Official Washington's polite society -- led by the neocon Washington Post -- is chastising President Barack Obama for his faux pas in defending the constitutionality of the Affordable Care Act and in urging the Republican-controlled Supreme Court to show due deference to a law approved by the elected branches of government.
Since Monday when Obama uttered his statement, the Post's editors have been suffering from the vapors -- publishing two breathless editorials and various columns -- and sputtering about Obama's "jarring" comment.
While rapidly fanning themselves and trying to control their heart flutters, the Post's editors lamented again on Wednesday that Obama's "comments strayed perilously close to a preemptive strike on the court's legitimacy if it were to declare the individual mandate unconstitutional."
The Post's editors were apoplectic, too, "that some liberal supporters of the law are preemptively trying to delegitimize a potential defeat, as if no honest justice could possibly disagree with the mandate's constitutionality. The president's initial remarks added unnecessary fuel to this contention."
The Post then lectured Obama about maintaining his proper posture while in the Establishment salons of Washington. "Given the power of the bully pulpit, presidents are wise to be, well, more judicious in commenting about the high court," the Post said.
What you're seeing in the Post's overwrought reaction is its protection of a favored fiction of Official Washington, that the deeply partisan GOP Five, who now run the High Court on behalf of the Republican Party, are not really partisans at all, just responsible jurists fairly applying constitutional principles.
You are not supposed to notice the ugly truth that the GOP Five (like an earlier incarnation of the group in the Bush v. Gore case in December 2000) has set itself up as the rear guard of the Republican army.
Thus, if somehow democracy breaks through the Republican lines -- whether a state-court-ordered presidential recount in Florida or a new federal program pushed by a Democratic president -- the GOP Five are there to mount a last-ditch counterattack, charging down the hill while shouting incoherent constitutional "principles."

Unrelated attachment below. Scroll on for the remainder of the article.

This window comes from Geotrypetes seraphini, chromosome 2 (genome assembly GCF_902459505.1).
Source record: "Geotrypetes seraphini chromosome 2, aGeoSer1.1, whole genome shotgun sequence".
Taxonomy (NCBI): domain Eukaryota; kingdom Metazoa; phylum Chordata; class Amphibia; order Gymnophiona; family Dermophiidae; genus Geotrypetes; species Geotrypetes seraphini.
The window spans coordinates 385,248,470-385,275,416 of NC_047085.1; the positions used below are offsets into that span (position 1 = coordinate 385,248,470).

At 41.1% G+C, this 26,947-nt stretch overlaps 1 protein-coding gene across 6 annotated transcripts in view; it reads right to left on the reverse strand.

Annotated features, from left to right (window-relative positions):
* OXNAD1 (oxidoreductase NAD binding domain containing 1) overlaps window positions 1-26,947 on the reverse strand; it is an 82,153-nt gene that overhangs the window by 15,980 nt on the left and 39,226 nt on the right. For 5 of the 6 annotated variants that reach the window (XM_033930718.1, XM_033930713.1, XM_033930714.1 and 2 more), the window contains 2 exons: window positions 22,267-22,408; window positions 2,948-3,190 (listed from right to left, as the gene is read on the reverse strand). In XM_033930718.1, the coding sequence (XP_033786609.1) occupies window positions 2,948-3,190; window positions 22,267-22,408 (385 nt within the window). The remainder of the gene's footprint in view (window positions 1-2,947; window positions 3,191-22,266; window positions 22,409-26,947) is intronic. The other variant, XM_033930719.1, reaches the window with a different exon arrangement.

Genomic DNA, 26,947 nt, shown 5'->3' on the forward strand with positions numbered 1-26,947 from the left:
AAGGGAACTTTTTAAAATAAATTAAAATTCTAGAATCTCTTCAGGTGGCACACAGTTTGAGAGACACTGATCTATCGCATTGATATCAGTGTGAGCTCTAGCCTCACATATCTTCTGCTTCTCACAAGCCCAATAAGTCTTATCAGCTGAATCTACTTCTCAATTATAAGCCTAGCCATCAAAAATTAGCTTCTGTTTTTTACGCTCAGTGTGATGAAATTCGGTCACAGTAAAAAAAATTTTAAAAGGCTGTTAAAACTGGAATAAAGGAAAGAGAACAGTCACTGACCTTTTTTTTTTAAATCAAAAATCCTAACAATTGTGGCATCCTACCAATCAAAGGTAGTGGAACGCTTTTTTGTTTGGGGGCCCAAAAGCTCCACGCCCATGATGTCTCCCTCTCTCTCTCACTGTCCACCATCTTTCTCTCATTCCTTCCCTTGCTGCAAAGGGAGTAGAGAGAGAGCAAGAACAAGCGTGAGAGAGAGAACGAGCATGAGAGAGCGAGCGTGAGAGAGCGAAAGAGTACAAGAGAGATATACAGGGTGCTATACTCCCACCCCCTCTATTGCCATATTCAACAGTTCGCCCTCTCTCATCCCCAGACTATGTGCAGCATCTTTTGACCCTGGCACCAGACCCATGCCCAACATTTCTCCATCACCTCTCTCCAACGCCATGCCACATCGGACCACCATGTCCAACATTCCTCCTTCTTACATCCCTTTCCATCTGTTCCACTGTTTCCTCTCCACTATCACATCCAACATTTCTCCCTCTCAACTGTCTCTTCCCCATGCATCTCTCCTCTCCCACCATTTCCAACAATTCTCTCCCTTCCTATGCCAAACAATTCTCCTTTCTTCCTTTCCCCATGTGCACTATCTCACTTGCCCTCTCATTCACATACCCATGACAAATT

At other times -- when the battle is less pitched -- the GOP Five provide logistical support for the front-line political warriors, either opening supply lines for the delivery of massive campaign money from billionaires (via Citizens United) or empowering police to strip search (and thus terrorize) anti-corporate protesters.
That's the troubling reality: the Supreme Court's majority has become a reserve battalion of the GOP army. But the Post's editors and other protectors of the hollowed-out pillars of the Republic can't acknowledge this fact because it would threaten to crumble the thin layers of marble that remain of the pleasing faÃ§ades of the capital.
Flipping Over Principle
So, you're supposed to ignore that the five Republican justices constantly flip their constitutional principles depending on their partisan needs. For instance, regarding the health-reform law, these "strict constructionists" were suddenly demanding that some "limiting principle" be inserted into the unlimited power that the Constitution gave Congress over interstate commerce.
The fact that the Framers included no "limiting principle" should have been especially determinative for justices like Antonin Scalia who embrace the concept of "originalism" as well as a literal reading of the Constitution. If the Framers chose not to insert restrictions in the Commerce Clause, well, that should do it.
And, that was the conclusion of serious conservative jurists, such as senior Appeals Court Judge Laurence Silberman, an appointee of Ronald Reagan, and Reagan's Solicitor General Charles Fried. Both measured the new law against the Constitution and concluded, without hesitation, that it passed constitutional muster.
When asked why the GOP Five nevertheless appeared headed toward striking down the Affordable Care Act as unconstitutional, Fried answered, "politics, politics, politics." [See Consortiumnews.com's "When Is a Hack a Hack?"]